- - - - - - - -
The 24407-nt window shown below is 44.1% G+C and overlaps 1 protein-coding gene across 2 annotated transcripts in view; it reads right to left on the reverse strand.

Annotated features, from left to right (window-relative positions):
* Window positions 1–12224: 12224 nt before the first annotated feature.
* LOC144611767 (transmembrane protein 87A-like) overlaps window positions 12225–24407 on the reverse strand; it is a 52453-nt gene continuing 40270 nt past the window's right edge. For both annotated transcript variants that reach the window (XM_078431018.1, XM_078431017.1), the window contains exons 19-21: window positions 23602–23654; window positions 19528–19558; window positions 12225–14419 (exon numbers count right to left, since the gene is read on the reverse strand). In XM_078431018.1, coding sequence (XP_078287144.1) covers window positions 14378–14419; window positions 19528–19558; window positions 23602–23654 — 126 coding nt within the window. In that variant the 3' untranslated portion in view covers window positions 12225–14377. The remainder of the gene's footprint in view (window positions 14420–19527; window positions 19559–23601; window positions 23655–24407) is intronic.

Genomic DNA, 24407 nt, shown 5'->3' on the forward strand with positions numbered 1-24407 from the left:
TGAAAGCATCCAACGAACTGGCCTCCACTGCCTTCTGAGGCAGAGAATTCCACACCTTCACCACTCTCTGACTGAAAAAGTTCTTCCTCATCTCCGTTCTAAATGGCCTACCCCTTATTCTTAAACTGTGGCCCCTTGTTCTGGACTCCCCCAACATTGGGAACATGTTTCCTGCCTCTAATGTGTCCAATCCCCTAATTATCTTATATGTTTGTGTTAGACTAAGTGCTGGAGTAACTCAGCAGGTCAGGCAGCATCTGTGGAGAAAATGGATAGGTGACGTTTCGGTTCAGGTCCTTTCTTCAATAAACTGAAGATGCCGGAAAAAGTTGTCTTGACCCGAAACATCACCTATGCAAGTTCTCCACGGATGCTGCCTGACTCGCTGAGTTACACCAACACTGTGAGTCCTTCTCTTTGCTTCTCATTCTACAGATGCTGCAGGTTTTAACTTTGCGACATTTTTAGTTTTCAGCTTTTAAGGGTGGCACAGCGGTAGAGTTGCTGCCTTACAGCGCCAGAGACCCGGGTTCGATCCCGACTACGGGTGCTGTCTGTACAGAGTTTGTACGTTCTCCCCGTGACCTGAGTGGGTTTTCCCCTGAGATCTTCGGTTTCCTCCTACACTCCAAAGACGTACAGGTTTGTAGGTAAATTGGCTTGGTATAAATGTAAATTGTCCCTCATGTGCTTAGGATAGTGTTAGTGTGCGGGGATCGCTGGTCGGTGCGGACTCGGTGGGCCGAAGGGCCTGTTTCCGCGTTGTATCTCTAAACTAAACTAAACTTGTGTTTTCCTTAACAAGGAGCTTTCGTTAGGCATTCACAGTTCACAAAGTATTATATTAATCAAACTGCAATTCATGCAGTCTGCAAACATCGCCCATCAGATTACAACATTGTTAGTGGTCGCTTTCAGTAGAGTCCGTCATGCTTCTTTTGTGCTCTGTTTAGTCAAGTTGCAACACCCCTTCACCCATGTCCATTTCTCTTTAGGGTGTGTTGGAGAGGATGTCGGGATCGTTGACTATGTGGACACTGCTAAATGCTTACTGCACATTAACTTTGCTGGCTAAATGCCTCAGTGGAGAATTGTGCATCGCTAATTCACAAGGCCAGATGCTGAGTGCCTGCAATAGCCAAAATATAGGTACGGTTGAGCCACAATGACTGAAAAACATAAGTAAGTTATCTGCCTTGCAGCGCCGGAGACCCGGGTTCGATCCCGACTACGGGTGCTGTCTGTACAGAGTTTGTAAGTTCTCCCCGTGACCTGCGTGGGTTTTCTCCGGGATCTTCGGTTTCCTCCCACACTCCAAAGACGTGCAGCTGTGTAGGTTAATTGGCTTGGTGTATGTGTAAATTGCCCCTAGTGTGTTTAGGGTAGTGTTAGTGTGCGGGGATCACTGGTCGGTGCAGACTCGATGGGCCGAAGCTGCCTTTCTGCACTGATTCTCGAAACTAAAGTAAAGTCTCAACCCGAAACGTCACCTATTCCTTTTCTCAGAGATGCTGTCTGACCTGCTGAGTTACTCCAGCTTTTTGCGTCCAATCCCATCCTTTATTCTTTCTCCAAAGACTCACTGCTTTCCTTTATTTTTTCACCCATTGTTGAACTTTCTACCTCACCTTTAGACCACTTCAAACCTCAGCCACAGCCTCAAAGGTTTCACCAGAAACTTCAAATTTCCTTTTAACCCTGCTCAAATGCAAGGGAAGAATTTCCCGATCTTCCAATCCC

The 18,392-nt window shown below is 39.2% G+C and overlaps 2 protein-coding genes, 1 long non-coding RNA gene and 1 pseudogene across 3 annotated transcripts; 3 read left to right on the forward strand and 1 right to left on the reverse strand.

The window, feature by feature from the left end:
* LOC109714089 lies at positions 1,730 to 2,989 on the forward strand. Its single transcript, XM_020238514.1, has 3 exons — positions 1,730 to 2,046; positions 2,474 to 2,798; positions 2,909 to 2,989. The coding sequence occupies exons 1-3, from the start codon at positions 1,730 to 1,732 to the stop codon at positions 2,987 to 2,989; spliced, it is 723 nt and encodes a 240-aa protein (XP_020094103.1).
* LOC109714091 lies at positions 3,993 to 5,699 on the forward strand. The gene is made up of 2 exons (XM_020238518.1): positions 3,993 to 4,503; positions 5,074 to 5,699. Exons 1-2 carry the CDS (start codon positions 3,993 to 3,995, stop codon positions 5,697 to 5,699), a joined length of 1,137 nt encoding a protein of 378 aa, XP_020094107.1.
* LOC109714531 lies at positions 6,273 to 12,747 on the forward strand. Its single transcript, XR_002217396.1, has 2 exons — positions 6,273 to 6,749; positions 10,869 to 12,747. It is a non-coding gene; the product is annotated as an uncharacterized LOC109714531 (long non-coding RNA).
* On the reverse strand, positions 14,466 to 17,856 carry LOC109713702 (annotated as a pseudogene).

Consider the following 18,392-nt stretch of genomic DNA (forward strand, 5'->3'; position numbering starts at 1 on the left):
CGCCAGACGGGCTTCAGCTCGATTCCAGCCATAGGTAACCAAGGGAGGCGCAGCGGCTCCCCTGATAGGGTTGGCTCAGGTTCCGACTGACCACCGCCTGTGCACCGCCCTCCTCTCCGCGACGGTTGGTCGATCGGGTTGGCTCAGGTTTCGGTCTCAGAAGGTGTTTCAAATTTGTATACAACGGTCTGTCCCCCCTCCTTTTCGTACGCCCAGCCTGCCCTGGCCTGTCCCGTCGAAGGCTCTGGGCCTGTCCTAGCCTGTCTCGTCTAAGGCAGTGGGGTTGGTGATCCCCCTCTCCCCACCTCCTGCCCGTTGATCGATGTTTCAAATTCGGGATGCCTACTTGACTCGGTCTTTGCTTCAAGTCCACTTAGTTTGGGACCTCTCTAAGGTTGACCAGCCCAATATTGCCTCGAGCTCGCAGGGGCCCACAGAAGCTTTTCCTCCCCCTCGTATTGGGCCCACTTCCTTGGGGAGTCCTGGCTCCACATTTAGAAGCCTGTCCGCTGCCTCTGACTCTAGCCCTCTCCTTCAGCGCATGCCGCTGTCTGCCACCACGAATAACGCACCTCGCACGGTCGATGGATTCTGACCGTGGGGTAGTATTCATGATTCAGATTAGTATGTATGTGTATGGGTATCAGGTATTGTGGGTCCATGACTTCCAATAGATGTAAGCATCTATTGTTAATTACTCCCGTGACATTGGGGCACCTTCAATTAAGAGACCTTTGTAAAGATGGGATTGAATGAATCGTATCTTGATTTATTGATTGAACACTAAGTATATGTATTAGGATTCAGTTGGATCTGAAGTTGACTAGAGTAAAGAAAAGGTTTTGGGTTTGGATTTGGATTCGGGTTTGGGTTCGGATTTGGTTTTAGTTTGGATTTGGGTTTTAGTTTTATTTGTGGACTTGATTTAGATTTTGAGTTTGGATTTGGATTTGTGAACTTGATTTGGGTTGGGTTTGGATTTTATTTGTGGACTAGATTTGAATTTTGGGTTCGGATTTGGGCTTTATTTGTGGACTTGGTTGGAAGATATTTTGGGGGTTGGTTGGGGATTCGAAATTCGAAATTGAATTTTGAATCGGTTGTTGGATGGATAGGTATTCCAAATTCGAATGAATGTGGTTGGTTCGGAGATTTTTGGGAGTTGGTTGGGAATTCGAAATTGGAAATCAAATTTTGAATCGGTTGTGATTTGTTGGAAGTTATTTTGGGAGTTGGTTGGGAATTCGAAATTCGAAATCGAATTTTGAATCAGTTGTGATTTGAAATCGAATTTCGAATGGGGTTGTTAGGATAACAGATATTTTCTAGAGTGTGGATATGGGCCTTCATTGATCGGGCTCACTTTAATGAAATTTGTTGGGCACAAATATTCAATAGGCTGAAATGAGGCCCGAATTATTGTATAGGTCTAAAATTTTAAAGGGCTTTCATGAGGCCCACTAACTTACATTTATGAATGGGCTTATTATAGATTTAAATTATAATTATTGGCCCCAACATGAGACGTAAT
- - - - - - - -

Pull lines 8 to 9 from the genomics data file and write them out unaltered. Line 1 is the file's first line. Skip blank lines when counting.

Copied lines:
The window, feature by feature from the left end:
* LOC109714089 lies at positions 1,730 to 2,989 on the forward strand. Its single transcript, XM_020238514.1, has 3 exons — positions 1,730 to 2,046; positions 2,474 to 2,798; positions 2,909 to 2,989. The coding sequence occupies exons 1-3, from the start codon at positions 1,730 to 1,732 to the stop codon at positions 2,987 to 2,989; spliced, it is 723 nt and encodes a 240-aa protein (XP_020094103.1).